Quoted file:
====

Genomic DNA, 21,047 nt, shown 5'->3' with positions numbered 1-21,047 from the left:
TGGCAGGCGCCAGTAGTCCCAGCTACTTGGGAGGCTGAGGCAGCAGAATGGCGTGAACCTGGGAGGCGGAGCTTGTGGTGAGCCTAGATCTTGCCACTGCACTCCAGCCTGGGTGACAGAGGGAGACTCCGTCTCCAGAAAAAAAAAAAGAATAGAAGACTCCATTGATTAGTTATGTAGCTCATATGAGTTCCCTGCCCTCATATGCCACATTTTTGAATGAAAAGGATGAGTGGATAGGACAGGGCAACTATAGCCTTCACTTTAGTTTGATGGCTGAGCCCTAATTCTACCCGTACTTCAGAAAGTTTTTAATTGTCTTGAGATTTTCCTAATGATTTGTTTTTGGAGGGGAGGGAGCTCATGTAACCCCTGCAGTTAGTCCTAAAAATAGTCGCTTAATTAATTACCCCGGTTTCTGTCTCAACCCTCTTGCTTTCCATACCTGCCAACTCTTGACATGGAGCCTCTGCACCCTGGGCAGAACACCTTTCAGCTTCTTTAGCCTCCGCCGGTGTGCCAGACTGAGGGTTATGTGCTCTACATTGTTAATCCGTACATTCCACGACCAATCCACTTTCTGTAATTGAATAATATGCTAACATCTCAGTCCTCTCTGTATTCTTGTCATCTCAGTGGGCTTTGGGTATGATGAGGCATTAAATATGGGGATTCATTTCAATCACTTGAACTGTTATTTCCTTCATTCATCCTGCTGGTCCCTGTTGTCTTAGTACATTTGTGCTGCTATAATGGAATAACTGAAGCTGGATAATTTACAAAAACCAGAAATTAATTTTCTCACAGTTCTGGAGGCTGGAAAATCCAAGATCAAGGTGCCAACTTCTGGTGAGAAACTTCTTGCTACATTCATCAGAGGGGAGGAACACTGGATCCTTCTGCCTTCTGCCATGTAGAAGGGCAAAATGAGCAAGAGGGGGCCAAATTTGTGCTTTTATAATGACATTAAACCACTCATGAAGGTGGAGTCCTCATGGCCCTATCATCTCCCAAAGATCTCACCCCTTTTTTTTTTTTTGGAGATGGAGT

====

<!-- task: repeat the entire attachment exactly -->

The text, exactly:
Genomic DNA, 21,047 nt, shown 5'->3' with positions numbered 1-21,047 from the left:
TGGCAGGCGCCAGTAGTCCCAGCTACTTGGGAGGCTGAGGCAGCAGAATGGCGTGAACCTGGGAGGCGGAGCTTGTGGTGAGCCTAGATCTTGCCACTGCACTCCAGCCTGGGTGACAGAGGGAGACTCCGTCTCCAGAAAAAAAAAAAGAATAGAAGACTCCATTGATTAGTTATGTAGCTCATATGAGTTCCCTGCCCTCATATGCCACATTTTTGAATGAAAAGGATGAGTGGATAGGACAGGGCAACTATAGCCTTCACTTTAGTTTGATGGCTGAGCCCTAATTCTACCCGTACTTCAGAAAGTTTTTAATTGTCTTGAGATTTTCCTAATGATTTGTTTTTGGAGGGGAGGGAGCTCATGTAACCCCTGCAGTTAGTCCTAAAAATAGTCGCTTAATTAATTACCCCGGTTTCTGTCTCAACCCTCTTGCTTTCCATACCTGCCAACTCTTGACATGGAGCCTCTGCACCCTGGGCAGAACACCTTTCAGCTTCTTTAGCCTCCGCCGGTGTGCCAGACTGAGGGTTATGTGCTCTACATTGTTAATCCGTACATTCCACGACCAATCCACTTTCTGTAATTGAATAATATGCTAACATCTCAGTCCTCTCTGTATTCTTGTCATCTCAGTGGGCTTTGGGTATGATGAGGCATTAAATATGGGGATTCATTTCAATCACTTGAACTGTTATTTCCTTCATTCATCCTGCTGGTCCCTGTTGTCTTAGTACATTTGTGCTGCTATAATGGAATAACTGAAGCTGGATAATTTACAAAAACCAGAAATTAATTTTCTCACAGTTCTGGAGGCTGGAAAATCCAAGATCAAGGTGCCAACTTCTGGTGAGAAACTTCTTGCTACATTCATCAGAGGGGAGGAACACTGGATCCTTCTGCCTTCTGCCATGTAGAAGGGCAAAATGAGCAAGAGGGGGCCAAATTTGTGCTTTTATAATGACATTAAACCACTCATGAAGGTGGAGTCCTCATGGCCCTATCATCTCCCAAAGATCTCACCCCTTTTTTTTTTTTTGGAGATGGAGT